Jump to ContentJump to Main Navigation
Fallen Nature, Fallen SelvesEarly Modern French Thought II$
Users without a subscription are not able to see the full content.

Michael Moriarty

Print publication date: 2006

Print ISBN-13: 9780199291038

Published to Oxford Scholarship Online: September 2007

DOI: 10.1093/acprof:oso/9780199291038.001.0001

Show Summary Details
Page of

PRINTED FROM OXFORD SCHOLARSHIP ONLINE (www.oxfordscholarship.com). (c) Copyright Oxford University Press, 2018. All Rights Reserved. Under the terms of the licence agreement, an individual user may print out a PDF of a single chapter of a monograph in OSO for personal use (for details see http://www.oxfordscholarship.com/page/privacy-policy).date: 24 May 2018

Literary Explorations

Literary Explorations

Chapter:
(p.288) 7 Literary Explorations
Source:
Fallen Nature, Fallen Selves
Author(s):

Michael Moriarty (Contributor Webpage)

Publisher:
Oxford University Press
DOI:10.1093/acprof:oso/9780199291038.003.0008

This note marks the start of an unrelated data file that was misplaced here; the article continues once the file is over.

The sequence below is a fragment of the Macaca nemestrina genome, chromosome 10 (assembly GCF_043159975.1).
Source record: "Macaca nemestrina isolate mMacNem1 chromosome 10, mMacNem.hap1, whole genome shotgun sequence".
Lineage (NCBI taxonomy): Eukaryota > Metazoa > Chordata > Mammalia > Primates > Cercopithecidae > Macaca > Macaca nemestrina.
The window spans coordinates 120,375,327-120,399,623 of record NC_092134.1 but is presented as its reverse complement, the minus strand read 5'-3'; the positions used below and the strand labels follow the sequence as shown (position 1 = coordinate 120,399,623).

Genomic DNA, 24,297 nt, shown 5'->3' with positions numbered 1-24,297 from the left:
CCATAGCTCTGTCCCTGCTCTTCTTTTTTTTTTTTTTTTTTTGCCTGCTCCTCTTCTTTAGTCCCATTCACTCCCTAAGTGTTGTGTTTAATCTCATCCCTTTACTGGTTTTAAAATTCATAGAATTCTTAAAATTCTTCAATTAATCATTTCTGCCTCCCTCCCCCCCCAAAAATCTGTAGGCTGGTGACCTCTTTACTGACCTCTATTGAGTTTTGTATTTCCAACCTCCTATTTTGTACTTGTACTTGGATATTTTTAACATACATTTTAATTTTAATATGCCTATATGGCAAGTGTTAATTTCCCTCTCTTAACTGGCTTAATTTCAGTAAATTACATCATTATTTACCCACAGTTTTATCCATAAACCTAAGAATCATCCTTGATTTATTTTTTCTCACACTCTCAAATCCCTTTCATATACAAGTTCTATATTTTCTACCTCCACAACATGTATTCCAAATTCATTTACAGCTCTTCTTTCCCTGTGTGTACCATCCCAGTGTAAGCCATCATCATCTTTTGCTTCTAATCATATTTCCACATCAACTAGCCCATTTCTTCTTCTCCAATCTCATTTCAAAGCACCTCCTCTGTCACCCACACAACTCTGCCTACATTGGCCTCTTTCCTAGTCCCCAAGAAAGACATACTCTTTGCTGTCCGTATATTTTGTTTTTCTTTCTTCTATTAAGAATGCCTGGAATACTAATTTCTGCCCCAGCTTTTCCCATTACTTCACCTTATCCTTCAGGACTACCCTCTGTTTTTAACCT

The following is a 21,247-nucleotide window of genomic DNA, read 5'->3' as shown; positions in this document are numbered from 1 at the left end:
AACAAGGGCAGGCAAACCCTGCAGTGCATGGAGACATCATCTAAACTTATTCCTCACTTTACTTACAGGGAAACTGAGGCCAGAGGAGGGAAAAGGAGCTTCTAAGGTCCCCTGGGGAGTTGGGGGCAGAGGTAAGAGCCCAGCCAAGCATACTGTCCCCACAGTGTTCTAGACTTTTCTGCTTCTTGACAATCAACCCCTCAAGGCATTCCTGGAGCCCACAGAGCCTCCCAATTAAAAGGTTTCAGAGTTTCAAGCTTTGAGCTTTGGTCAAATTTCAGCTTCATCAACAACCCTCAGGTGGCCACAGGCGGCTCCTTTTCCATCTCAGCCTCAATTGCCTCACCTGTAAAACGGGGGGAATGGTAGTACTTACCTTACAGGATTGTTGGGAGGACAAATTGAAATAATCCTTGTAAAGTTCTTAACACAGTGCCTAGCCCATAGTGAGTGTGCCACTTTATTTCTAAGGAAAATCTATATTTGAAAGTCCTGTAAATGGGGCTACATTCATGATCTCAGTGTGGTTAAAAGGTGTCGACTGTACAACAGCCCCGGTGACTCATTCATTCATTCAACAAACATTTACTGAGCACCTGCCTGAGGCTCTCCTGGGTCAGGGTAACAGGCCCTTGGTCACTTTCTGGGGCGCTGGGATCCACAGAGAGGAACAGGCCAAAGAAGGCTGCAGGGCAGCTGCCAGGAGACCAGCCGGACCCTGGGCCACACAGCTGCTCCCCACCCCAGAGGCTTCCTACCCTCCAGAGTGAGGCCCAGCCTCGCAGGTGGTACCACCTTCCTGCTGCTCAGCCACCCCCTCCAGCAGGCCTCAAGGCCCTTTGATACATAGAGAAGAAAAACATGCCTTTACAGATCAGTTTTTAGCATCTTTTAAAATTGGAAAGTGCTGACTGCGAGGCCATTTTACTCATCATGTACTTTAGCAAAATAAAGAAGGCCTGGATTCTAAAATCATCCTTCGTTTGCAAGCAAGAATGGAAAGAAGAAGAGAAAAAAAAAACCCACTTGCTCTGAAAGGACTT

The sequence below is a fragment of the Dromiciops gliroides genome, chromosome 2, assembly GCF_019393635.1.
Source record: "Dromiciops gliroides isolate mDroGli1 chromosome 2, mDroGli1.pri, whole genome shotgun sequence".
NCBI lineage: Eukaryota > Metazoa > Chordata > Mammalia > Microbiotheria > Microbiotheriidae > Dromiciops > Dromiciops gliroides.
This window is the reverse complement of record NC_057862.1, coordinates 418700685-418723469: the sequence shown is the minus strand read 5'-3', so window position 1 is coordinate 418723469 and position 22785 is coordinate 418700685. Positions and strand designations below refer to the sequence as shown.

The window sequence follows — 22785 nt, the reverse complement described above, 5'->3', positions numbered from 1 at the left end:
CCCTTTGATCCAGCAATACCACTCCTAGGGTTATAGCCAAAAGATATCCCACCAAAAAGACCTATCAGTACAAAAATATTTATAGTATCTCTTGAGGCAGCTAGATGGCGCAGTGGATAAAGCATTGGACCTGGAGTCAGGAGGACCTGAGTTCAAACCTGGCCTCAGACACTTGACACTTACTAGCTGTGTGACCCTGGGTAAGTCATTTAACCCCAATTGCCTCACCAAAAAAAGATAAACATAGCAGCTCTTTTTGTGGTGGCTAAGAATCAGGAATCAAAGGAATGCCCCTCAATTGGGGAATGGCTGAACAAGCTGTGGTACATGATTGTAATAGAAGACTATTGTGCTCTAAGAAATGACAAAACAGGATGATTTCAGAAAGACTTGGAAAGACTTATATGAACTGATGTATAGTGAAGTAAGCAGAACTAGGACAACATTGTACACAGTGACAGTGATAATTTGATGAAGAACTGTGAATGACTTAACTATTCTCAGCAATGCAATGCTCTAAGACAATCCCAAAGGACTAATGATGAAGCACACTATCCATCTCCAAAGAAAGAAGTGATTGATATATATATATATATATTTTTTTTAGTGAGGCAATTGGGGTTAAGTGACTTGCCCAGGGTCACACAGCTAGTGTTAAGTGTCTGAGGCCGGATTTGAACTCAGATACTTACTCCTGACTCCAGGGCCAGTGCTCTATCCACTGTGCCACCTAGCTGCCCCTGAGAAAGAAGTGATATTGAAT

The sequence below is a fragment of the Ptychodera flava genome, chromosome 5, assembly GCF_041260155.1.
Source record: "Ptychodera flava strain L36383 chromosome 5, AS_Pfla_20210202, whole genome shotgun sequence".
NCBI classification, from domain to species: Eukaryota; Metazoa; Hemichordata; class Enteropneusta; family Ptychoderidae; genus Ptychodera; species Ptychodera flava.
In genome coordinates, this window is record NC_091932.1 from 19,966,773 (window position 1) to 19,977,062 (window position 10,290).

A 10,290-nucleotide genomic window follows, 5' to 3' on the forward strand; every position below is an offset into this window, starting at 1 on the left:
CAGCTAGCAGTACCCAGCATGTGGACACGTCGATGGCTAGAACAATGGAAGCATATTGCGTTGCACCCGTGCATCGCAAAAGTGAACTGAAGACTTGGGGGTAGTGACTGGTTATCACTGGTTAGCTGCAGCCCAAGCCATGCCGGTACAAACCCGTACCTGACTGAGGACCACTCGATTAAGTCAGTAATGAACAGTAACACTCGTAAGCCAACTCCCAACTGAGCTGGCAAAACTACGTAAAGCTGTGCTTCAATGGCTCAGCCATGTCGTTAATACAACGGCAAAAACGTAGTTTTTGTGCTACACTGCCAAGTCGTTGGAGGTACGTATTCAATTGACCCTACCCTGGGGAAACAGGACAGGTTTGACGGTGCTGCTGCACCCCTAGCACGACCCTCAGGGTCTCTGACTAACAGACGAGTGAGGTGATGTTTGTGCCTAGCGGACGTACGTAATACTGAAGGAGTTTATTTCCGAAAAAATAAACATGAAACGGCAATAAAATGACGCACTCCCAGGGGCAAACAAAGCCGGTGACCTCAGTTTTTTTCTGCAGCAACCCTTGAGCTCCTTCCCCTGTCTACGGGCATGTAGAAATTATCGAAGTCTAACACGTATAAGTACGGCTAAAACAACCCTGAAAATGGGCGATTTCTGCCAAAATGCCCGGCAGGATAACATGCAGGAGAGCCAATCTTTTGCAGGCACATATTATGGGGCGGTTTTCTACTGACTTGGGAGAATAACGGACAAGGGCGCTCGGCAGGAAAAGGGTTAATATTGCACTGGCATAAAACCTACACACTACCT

Interest in problems of self-knowledge and self-deception is not confined to philosophers and theologians. It is exploited by dramatists for comic effect (Corneille and Molière). But confusion as to one’s motives is also found in characters in tragedy (Corneille and Racine) and in serious fiction (Lafayette’s La Princesse de Clèves). Different forms of this confusion are analysed.

Keywords:   self-knowledge, self-deception, comedy, tragedy, Corneille, Molière, Racine, Lafayette

Oxford Scholarship Online requires a subscription or purchase to access the full text of books within the service. Public users can however freely search the site and view the abstracts and keywords for each book and chapter.

Please, subscribe or login to access full text content.

If you think you should have access to this title, please contact your librarian.

To troubleshoot, please check our FAQs , and if you can't find the answer there, please contact us .